An international team of researchers from the UK, Estonia, Denmark and Norway, have found that children from poorer families are not necessarily less healthy than those with more affluent and better educated parents.
Their findings challenge the widely held belief that adverse social circumstances in childhood lead to unhealthy lifestyles and poor health.
The British Medical Journal study involved 3,189 randomly selected schoolchildren from Denmark, one of the richest countries in Europe, and two poorer countries, Estonia and Portugal.
The study looked at insulin resistance,as a marker of disease, which raises the risk of diabetes and heart disease, in relation to socioeconomic status.
Insulin is a hormone that the body uses to unlock the energy from the sugar that we eat.
If a person is insulin resistant, their body continues to produce insulin but the insulin does not work effectively, which means that the body cells cannot take up enough glucose.
This leads to rising blood sugar levels, and if these levels rise too high the patient may develop Type 2 diabetes.
Insulin resistance is also linked to other conditions, such as high blood pressure and cholesterol problems, which can lead to heart and circulation problems.
The team found that among Danish schoolchildren, those with highly educated and big earning parents were the least insulin resistant, while the opposite was true for children from Estonia and Portugal.
In the Danish children studied, insulin resistance was 24% lower in those whose fathers had the most education compared with those with the least education.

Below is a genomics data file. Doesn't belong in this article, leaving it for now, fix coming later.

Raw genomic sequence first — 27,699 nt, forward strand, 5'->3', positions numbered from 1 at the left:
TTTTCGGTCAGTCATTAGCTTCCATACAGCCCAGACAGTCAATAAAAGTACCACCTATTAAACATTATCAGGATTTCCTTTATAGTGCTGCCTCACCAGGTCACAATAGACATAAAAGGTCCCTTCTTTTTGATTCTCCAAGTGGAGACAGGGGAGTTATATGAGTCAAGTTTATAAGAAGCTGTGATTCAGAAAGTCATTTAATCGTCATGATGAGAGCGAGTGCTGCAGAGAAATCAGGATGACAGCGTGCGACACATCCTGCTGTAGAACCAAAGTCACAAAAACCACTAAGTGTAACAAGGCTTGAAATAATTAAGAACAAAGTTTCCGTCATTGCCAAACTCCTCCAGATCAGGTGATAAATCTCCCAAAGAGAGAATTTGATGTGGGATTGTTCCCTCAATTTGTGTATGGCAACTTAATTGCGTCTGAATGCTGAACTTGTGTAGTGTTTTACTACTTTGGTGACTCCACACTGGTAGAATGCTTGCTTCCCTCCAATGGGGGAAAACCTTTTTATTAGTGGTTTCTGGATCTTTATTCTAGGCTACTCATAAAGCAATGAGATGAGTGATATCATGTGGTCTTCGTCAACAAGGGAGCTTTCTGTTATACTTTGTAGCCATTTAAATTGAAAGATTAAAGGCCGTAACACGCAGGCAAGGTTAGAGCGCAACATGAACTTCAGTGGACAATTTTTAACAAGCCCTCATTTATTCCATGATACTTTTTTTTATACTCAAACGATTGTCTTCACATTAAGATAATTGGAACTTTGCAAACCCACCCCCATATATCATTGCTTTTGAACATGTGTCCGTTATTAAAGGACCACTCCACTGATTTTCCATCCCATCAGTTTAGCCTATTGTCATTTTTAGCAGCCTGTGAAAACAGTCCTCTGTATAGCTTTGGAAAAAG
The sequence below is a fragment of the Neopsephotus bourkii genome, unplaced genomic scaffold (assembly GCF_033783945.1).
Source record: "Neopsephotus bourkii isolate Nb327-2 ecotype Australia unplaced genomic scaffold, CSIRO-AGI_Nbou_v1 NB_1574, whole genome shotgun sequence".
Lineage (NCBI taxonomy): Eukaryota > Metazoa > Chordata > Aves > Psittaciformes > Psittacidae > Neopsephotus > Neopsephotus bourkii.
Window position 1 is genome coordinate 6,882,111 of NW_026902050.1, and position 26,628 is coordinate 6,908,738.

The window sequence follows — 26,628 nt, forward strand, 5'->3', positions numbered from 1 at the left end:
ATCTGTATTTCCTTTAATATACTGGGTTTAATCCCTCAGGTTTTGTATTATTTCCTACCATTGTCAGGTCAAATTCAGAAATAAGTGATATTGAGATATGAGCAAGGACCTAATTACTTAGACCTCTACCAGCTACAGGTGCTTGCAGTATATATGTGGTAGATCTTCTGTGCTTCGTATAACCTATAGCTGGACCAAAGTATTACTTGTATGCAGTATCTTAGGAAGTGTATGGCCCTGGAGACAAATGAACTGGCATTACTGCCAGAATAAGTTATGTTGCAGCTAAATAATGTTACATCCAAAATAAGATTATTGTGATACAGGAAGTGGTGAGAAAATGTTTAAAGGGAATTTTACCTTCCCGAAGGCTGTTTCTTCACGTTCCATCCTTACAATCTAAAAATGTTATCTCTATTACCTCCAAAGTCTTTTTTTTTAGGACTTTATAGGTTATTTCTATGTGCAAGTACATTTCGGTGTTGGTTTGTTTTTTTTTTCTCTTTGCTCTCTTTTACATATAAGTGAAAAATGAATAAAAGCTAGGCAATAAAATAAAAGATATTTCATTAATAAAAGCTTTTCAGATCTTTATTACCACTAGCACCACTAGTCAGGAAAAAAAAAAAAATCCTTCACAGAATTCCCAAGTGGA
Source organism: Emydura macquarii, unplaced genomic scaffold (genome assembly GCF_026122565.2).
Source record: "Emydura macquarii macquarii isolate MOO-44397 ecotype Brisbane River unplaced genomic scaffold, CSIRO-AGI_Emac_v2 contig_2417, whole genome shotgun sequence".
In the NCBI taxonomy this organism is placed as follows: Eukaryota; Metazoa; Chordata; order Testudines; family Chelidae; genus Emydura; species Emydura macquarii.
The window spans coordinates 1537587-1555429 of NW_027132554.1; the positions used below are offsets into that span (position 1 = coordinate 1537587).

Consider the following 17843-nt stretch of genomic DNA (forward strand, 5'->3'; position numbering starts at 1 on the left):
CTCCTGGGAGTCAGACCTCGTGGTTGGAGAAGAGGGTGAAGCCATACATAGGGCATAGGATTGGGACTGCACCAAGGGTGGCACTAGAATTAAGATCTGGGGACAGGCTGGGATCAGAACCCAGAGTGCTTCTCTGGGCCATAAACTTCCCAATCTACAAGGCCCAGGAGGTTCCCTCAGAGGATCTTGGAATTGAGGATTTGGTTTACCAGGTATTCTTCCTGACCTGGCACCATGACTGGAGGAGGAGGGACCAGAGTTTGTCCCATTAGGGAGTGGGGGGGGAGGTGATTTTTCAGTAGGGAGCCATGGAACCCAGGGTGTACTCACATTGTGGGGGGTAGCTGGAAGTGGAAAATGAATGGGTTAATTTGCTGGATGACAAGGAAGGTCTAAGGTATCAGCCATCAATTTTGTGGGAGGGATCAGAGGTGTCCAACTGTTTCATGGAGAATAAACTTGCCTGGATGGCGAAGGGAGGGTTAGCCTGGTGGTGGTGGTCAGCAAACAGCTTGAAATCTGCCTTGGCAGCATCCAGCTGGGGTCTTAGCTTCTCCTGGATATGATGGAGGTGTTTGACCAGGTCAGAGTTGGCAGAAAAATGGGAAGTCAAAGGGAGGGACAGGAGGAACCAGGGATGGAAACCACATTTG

Yet insulin resistance was 15% higher for children in more educated families in Estonia, and 19% higher for Portugal.
The researchers suggest that the higher levels seen in Estonia and Portugal might be because the children have adopted unhealthier Western lifestyles and are eating junk food and doing less exercise.
It was found that these children were more overweight than their less affluent school mates.
Their parents however were more likely to be healthier than less affluent parents, which suggests they themselves might not be following the same unhealthy lifestyle as their children.
The children of better educated parents in Denmark, presumably, might also be leading healthier lifestyles.
In an accompanying editorial however, Swedish experts on health patterns across populations, warn that the findings could be down to other factors not examined.
They say factors such as genes, environment while in the womb and early childhood, as well as socioeconomic status, all play a role in insulin resistance.
They add that anomalies such as those reported for Estonia and Portugal may be of special significance, as they point towards gaps in our understanding and warn against too simplistic a view of health inequalities.
Amanda Vezey, care advisor at Diabetes UK, says insulin resistance, is often a precursor to Type 2 diabetes, and is linked to genetic and lifestyle factors such as being overweight, eating a poor diet and leading a sedentary lifestyle.
Diabetes UK, she says, believes junk food may be the culprit.
Steve Shaffelberg of the British Heart Foundation says the study has to be put into perspective for children in the UK, and reliable research has clearly demonstrated a solid link between poverty and heart disease there.
He believes it would be misleading to suggest that findings from this study override existing evidence that shows social and economic factors are critical factors for heart health.